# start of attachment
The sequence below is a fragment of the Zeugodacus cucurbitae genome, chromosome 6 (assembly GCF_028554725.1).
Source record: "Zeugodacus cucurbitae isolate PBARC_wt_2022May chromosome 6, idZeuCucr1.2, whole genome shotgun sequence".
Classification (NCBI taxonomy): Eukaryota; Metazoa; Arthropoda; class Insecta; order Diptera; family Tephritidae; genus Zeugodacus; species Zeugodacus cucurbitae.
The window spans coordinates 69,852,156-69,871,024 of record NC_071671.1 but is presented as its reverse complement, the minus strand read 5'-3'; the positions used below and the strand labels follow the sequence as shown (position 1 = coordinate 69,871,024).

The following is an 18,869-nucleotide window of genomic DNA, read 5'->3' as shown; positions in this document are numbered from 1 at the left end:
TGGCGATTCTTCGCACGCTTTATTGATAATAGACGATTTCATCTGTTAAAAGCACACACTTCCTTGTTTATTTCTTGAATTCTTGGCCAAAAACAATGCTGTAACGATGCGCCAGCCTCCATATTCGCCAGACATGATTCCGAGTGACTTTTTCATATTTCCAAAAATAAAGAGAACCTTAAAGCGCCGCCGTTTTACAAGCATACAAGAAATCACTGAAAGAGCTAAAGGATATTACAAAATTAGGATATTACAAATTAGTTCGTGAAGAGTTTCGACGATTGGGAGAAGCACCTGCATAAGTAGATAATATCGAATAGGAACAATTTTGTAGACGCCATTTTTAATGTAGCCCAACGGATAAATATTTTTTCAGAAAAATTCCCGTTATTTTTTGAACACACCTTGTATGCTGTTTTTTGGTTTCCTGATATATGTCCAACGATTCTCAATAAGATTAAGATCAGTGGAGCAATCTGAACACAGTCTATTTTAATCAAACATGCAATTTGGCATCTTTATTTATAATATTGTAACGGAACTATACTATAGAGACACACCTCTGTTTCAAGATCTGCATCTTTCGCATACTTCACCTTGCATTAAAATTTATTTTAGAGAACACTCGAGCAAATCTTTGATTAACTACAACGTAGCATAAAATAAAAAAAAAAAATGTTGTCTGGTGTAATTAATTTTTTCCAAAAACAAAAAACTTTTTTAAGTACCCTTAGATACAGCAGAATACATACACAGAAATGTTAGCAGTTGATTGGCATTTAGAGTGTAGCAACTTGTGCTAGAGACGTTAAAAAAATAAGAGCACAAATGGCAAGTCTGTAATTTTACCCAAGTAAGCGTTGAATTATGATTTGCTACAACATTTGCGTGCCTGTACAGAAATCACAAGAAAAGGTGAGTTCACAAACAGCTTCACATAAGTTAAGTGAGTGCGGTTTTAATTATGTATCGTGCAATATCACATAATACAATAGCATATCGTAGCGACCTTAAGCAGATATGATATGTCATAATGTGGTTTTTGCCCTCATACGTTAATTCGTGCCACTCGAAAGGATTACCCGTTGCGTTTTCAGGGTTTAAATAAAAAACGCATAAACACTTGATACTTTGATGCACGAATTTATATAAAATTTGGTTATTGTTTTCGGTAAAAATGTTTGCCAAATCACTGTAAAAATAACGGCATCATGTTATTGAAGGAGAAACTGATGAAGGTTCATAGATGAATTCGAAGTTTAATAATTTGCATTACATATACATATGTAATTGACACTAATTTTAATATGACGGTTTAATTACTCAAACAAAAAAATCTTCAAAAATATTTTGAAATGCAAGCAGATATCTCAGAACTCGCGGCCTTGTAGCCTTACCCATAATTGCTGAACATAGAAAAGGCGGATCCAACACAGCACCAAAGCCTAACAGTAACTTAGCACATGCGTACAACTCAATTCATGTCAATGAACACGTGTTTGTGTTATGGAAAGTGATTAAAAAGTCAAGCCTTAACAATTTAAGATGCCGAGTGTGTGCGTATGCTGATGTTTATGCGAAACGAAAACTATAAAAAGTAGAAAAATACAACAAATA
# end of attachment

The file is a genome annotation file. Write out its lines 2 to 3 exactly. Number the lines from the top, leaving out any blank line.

Source record: "Zeugodacus cucurbitae isolate PBARC_wt_2022May chromosome 6, idZeuCucr1.2, whole genome shotgun sequence".
Classification (NCBI taxonomy): Eukaryota; Metazoa; Arthropoda; class Insecta; order Diptera; family Tephritidae; genus Zeugodacus; species Zeugodacus cucurbitae.